Clear-cutting along Highway 34, south of Vankleek Hill. (Photo: Francis Tessier-Burns).

New committee to look into loss of forest cover

How to literally save the trees is the idea behind a new committee established by the South Nation Conservation Authority.

The committee is made up of 22 members. The majority, 17, are representatives of the agricultural community, including the Ontario Federation of Agriculture, the Christian Farmers Federation of Ontario and Union des Cultivateurs Franco-Ontarien. The other five members are representatives from municipalities within SNC’s jurisdiction.

Jackie Pemberton, the committee’s chair, says SNC has always had a “good working relationship” with the agricultural community.

“With agriculture being the largest economic driver within the region, we understand the public pressures placed on our municipalities and the challenge that creates for them,” says Pemberton.

Pemberton adds that Stormont, Dundas and Glengarry has “the largest agriculture concentration in Eastern Ontario.” Based on a 2015 report, SD&G’s cumulative agri-food businesses were estimated at $2 billion. Along with agri-food business in the Prescott-Russell, Pemberton says the two counties “represent almost one third of Eastern Ontario’s agricultural businesses.”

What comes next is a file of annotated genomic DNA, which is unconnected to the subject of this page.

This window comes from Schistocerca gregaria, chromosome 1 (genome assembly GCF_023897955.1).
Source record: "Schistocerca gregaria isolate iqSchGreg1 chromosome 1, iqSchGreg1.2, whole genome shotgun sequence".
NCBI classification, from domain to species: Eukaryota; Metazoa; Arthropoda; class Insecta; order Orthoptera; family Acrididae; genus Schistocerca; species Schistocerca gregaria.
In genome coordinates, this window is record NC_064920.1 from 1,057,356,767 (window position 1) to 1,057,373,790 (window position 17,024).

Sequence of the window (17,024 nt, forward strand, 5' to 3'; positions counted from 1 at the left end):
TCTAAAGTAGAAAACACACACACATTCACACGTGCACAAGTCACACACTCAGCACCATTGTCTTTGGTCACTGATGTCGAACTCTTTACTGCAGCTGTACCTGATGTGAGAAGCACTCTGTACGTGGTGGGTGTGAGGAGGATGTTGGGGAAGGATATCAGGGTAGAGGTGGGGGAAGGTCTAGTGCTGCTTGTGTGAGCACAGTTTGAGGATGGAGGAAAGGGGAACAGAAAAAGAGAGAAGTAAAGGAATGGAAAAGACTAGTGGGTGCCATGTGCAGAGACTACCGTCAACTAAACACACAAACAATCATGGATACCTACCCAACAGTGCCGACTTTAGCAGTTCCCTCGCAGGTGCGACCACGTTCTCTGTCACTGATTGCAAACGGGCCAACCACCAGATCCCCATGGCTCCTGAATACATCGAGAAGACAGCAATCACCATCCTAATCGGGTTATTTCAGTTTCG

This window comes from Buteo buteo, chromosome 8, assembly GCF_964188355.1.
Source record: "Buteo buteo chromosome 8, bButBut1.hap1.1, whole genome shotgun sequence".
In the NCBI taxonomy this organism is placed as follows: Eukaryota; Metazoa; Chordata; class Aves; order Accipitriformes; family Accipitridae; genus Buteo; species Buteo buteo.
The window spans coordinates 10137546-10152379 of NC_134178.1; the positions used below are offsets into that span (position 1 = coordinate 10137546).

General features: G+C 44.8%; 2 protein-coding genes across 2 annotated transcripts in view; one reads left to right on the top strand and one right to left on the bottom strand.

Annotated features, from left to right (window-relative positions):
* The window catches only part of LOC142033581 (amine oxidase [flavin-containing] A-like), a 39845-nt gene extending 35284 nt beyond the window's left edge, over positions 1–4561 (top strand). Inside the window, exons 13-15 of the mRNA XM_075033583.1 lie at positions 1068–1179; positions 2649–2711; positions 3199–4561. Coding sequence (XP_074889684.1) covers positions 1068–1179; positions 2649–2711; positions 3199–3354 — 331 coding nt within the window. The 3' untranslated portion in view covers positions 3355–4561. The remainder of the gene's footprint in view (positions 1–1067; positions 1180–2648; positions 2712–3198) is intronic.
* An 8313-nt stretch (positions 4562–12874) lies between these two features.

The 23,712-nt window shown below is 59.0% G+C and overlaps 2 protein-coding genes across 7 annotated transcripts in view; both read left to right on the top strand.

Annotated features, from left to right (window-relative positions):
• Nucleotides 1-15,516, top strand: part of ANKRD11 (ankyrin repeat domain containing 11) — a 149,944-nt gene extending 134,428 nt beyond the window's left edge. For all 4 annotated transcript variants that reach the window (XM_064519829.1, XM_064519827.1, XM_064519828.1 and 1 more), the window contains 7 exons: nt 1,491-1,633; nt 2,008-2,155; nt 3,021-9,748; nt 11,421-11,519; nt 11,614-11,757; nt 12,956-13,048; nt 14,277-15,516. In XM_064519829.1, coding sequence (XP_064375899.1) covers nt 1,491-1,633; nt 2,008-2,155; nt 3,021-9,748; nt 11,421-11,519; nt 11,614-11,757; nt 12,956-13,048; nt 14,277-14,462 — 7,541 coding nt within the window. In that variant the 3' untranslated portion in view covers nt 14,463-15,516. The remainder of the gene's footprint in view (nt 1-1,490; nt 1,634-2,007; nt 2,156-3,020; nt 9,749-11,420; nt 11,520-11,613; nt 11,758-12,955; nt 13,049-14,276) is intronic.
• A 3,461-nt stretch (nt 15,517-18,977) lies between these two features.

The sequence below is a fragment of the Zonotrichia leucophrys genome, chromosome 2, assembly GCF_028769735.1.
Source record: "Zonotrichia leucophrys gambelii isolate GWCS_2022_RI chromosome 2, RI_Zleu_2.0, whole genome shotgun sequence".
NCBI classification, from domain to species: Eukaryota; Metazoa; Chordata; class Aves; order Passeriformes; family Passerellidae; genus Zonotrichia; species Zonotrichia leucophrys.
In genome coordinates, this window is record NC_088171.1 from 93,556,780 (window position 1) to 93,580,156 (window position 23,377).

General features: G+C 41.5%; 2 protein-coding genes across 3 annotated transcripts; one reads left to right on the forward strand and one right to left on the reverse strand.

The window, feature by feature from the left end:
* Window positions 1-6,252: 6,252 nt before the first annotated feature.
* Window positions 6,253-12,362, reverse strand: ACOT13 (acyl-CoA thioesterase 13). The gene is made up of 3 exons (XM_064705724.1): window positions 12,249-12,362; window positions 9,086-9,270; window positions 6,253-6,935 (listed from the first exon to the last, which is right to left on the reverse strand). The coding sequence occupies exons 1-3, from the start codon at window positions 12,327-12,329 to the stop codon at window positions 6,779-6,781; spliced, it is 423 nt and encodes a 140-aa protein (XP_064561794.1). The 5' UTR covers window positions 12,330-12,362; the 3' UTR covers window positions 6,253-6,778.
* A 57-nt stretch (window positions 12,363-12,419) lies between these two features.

“We’re very pleased that they’ve reached to what is perceived as a problem and they want to be part of the solution,” she says.

Pemberton says the committee’s main goal is to come up with solutions that ensure sustainable forest cover and “provide value for both agricultural and non-agricultural communities.”

The committee wants to come up with these recommendations by the end of April—before the farmers are back in their fields. 

Last year, SNC released a report that showed forest cover within its jurisdiction fell to 28 per cent— below the 30 per cent minimum outlined by the federal government.  This 30 per cent is a bare minimum that “will only support half of the potential species richness.”

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